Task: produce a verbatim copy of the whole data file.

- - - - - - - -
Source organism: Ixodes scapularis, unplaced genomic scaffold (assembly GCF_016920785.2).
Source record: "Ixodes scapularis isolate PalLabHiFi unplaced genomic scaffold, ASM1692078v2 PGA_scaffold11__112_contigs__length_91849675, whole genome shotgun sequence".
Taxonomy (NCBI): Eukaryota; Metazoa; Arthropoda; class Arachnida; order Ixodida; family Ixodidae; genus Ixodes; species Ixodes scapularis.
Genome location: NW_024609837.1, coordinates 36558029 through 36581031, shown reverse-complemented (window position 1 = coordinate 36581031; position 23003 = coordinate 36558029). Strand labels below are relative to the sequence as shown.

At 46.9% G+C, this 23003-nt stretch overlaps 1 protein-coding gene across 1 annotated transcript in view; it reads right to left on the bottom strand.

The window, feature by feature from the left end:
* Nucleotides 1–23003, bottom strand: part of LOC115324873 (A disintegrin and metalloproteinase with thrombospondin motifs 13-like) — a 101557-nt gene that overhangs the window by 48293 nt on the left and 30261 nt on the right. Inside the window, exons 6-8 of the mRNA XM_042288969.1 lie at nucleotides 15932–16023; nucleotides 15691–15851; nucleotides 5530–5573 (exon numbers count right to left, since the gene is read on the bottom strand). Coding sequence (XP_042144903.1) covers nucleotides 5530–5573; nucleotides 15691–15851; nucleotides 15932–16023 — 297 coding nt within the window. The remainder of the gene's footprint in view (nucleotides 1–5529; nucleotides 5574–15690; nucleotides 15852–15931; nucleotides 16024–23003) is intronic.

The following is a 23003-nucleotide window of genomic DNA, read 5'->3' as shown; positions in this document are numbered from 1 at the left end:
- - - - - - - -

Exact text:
Source organism: Ixodes scapularis, unplaced genomic scaffold (assembly GCF_016920785.2).
Source record: "Ixodes scapularis isolate PalLabHiFi unplaced genomic scaffold, ASM1692078v2 PGA_scaffold11__112_contigs__length_91849675, whole genome shotgun sequence".
Taxonomy (NCBI): Eukaryota; Metazoa; Arthropoda; class Arachnida; order Ixodida; family Ixodidae; genus Ixodes; species Ixodes scapularis.
Genome location: NW_024609837.1, coordinates 36558029 through 36581031, shown reverse-complemented (window position 1 = coordinate 36581031; position 23003 = coordinate 36558029). Strand labels below are relative to the sequence as shown.

At 46.9% G+C, this 23003-nt stretch overlaps 1 protein-coding gene across 1 annotated transcript in view; it reads right to left on the bottom strand.

The window, feature by feature from the left end:
* Nucleotides 1–23003, bottom strand: part of LOC115324873 (A disintegrin and metalloproteinase with thrombospondin motifs 13-like) — a 101557-nt gene that overhangs the window by 48293 nt on the left and 30261 nt on the right. Inside the window, exons 6-8 of the mRNA XM_042288969.1 lie at nucleotides 15932–16023; nucleotides 15691–15851; nucleotides 5530–5573 (exon numbers count right to left, since the gene is read on the bottom strand). Coding sequence (XP_042144903.1) covers nucleotides 5530–5573; nucleotides 15691–15851; nucleotides 15932–16023 — 297 coding nt within the window. The remainder of the gene's footprint in view (nucleotides 1–5529; nucleotides 5574–15690; nucleotides 15852–15931; nucleotides 16024–23003) is intronic.

The following is a 23003-nucleotide window of genomic DNA, read 5'->3' as shown; positions in this document are numbered from 1 at the left end: